The number of available jobs in the roofing industry is projected to increase 12% through 2028, an above-average rate for most U.S. occupations, according to the Bureau of Labor Statistics. Outpacing teaching and accounting positions, the growing number of roofing jobs reflects a competitive industry driving roofing business owners to use every advantage they can to thrive.
Homeowners, building owners and general contractors hire roofing contractors for their skills in assessing, installing, maintaining and repairing roof systems of all kinds—from thatch and wood shingles to slate and clay tiles. Many skills needed for successful roof system installations have remained consistent over time, but rapid changes in technologies have improved ways you can prospect, estimate and quantify roofing projects.
During the past few years, aerial imagery technology has taken off in the roofing industry. The ability to use aerial images to survey, inspect and generate accurate job quotes has become a new reality. Now with an eye-in-the-sky vantage point, you can use aerial imagery from oblique 45-degree angles to top-down orthographic perspectives at your work sites.
Satellites and drones
The most common forms of sky-to-Earth imagery people recognize are satellite and drone imagery. Thousands of miles away, satellites capture far-reaching images of Earth’s surface. The downside of this incomparably broad perspective is a lack of clarity. Shooting 30 cm per pixel means zooming in for details and finding fuzzy results. Capturing images of the same location also can take years, resulting in old and often inaccurate data.
At the same time, the drone revolution is putting affordable aerial photo and video cameras into the hands of amateurs and professionals. These miniature marvels offer custom images with superior detail from almost any angle and altitude. However, drones often lack software that provides intuitive tools required to create accurate roofing estimates. In addition, Federal Aviation Administration certification requirements and ensuring you are flying in authorized areas create challenges that can outweigh results.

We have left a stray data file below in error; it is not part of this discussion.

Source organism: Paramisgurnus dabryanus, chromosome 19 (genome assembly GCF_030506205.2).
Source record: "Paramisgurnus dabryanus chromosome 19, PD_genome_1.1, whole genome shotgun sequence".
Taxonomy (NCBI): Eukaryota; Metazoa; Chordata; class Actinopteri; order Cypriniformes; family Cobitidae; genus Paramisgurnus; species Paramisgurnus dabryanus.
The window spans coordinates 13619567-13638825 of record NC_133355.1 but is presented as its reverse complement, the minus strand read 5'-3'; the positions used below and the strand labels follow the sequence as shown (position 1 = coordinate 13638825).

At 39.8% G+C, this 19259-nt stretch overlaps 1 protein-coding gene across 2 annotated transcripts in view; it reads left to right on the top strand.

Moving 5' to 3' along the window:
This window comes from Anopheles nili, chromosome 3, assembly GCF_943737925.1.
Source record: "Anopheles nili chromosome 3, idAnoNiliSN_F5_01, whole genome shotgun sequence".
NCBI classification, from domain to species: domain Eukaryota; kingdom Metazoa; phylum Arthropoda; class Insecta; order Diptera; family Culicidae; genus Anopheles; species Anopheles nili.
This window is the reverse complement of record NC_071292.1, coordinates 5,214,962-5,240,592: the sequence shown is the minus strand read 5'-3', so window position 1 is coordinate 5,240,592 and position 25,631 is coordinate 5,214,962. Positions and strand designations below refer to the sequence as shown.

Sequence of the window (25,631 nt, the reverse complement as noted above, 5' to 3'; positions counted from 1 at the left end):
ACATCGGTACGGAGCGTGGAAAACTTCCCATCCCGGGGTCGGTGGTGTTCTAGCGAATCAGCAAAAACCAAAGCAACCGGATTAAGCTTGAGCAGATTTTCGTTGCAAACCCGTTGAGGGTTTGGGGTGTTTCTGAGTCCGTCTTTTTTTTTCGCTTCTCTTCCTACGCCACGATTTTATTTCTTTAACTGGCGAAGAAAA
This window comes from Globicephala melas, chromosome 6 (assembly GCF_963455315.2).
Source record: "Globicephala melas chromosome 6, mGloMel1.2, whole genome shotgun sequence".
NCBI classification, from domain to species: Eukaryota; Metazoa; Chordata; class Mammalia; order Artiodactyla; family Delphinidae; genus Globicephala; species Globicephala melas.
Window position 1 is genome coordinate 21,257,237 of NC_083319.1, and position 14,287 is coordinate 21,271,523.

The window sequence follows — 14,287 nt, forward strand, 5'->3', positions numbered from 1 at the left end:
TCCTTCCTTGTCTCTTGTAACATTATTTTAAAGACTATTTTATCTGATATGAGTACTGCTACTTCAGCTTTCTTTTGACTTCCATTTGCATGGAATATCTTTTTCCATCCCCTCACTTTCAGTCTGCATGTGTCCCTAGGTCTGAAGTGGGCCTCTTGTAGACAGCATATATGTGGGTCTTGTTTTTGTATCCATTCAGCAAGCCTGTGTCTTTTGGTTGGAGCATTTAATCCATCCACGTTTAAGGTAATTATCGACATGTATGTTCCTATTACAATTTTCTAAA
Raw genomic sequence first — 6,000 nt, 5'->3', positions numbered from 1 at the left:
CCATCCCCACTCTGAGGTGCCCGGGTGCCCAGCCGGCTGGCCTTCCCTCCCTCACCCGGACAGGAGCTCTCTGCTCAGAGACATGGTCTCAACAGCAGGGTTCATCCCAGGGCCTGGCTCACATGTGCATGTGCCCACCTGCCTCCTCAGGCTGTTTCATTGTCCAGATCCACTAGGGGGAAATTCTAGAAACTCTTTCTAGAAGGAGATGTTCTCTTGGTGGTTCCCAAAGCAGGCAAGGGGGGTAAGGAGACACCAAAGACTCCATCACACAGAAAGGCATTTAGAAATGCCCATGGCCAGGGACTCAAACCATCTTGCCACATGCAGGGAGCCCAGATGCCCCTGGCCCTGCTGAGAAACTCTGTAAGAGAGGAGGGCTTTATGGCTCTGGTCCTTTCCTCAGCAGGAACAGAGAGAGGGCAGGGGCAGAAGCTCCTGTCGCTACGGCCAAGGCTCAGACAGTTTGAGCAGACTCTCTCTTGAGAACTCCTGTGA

Aerial imagery shares many benefits with satellites and drones and provides high-resolution images, access to current and archived photos, and the means to quickly assess emergencies and natural disasters, as well as anywhere, anytime convenience, making it a valuable tool for roofing contractors.
Aerial imagery capture can be performed by helicopters, balloons and—most efficiently—airplanes. A satellite captures images from great distances, but an airplane can get much closer to job sites and photograph them at a much higher resolution. Airplanes also can cover far more territory than a drone, flying across the U.S. to canvass a massive range of land and properties.
More accurate estimates
Aerial imagery gives your roofing business access to industry-leading technology that helps you generate accurate estimates. By using an application such as MapBrowser, you can estimate the work needed on a roof from a variety of angles, annotate the image and use a copy of that image in a report or presentation to clients.
Exploring properties with aerial imagery can help you create informed designs and visually engaging customer quotes while managing labor and material requirements.
Clear, high-resolution images
Because airplanes can fly at lower altitudes than satellites, aerial imagery provides up to four times greater resolution than satellite imagery. The detailed imagery means you can analyze how a roof is degrading or maintaining its integrity over time using historical data. Higher resolution also equals high-fidelity and dependable estimates.
Aerial imagery also has the capability to manipulate photos, zooming in close without losing visual integrity. An excellent way to earn trust with your customers is sharing high-resolution images of their properties. Aerial imagery helps you show homeowners damaged areas and explain the work you plan on doing for them.